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“I constantly see people rise in life who are not the smartest, sometimes not even the most diligent, but they are learning machines. They go to bed every night a little wiser than they were when they got up and boy does that help, particularly when you have a long run ahead of you.” – Charlie Munger

The reason I started the article with that quote is because I truly believe in the importance to never stop learning- right now I am embarking on understanding the key lessons learnt in a book by one the greatest finance professor of all time who is specifically good in one area on investing- valuation of investment assets- Professor Aswath Damodaran.

Aswath Damodaran www.christopherleesusanto.com

Professor Aswath Damodaran

Picture source: Google

Investment Valuation 3rd Edition (974 Pages) www.christopherleesusanto.com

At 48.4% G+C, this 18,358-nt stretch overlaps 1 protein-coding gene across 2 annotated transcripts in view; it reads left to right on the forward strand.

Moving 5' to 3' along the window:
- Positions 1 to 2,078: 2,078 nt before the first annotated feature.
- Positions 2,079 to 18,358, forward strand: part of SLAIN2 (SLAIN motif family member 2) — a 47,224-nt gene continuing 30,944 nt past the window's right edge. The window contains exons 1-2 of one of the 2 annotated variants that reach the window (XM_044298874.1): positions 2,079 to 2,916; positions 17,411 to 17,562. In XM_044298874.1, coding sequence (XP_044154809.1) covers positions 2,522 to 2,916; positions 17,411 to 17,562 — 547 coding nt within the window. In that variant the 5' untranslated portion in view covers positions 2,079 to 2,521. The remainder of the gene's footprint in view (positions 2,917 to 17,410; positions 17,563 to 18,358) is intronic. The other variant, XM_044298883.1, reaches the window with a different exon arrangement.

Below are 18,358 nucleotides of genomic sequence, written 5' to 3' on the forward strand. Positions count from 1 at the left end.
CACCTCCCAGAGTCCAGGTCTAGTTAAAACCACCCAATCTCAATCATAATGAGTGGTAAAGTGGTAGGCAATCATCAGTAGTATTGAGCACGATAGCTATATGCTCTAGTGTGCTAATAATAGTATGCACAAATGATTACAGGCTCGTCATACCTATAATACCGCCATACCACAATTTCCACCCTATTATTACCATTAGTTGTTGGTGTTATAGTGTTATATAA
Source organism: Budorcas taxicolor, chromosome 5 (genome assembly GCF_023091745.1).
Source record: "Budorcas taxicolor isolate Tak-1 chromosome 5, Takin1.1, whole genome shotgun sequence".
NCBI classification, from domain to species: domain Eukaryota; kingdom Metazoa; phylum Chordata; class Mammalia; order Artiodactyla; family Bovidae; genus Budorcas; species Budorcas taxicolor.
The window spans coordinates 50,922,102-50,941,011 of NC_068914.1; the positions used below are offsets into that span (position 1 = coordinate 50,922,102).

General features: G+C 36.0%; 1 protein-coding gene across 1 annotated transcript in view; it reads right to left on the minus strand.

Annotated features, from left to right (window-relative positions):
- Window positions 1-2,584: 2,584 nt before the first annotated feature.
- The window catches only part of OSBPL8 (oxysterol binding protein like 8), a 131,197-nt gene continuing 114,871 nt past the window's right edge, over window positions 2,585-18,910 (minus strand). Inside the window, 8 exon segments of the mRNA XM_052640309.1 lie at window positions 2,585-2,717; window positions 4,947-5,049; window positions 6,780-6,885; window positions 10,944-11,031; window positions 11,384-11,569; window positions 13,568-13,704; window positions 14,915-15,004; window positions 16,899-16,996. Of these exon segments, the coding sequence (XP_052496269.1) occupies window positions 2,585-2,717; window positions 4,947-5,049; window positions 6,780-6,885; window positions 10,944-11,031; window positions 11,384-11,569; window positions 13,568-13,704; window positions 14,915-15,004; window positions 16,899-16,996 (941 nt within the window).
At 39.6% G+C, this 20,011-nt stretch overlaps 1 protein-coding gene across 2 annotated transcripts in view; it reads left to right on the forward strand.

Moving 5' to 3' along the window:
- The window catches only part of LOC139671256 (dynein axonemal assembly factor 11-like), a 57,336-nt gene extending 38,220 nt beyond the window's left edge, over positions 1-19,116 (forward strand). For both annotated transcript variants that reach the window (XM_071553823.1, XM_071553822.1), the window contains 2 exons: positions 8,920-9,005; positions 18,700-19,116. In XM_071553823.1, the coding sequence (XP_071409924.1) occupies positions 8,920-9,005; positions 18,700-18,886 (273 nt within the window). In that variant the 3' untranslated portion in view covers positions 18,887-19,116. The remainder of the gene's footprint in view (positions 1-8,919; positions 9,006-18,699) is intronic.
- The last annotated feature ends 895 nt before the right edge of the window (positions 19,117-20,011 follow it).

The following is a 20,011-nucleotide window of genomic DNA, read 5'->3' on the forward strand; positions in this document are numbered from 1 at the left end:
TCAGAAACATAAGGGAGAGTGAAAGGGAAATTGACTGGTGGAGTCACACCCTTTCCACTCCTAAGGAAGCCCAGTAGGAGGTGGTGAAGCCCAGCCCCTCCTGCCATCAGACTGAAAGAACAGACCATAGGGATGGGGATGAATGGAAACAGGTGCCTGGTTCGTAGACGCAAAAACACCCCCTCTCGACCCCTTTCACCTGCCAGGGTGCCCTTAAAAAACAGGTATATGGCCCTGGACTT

Investment Valuation 3rd Edition (974 Pages)

Picture source: Google

For those of you who would like to read it, he has it on his website for FREE. Just click here.

For those of you who are new to investing, let me start with a simple three-paragraph to introduce you to valuation:

Every asset has a value – and the key to successfully investing in and managing these assets lies in understanding not only what the value is, but the sources of the value- albeit uncertainty would always be present in valuation. Some assets are easier to value while some assets are harder and with each asset, different information would be required to value that asset. However, the basic principles of valuation remain the same.

Some people argue that valuation of an asset is irrelevant as long as there will be someone who is willing to pay for the asset we bought earlier. However, this is very dangerous because there is no guarantee that such person will still be around when the time to sell comes.

The core idea of a successful investing is that we do not pay more than what the asset is worth. Some people may argue that value is in the eyes of the beholder and that price can be justified as long as there are other investors who are willing to pay that price. This is dangerous – while perceptions might be important when valuing painting or sculpture, for financial assets, it should be acquired for the cash flows expected of them.

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 Further Reading:

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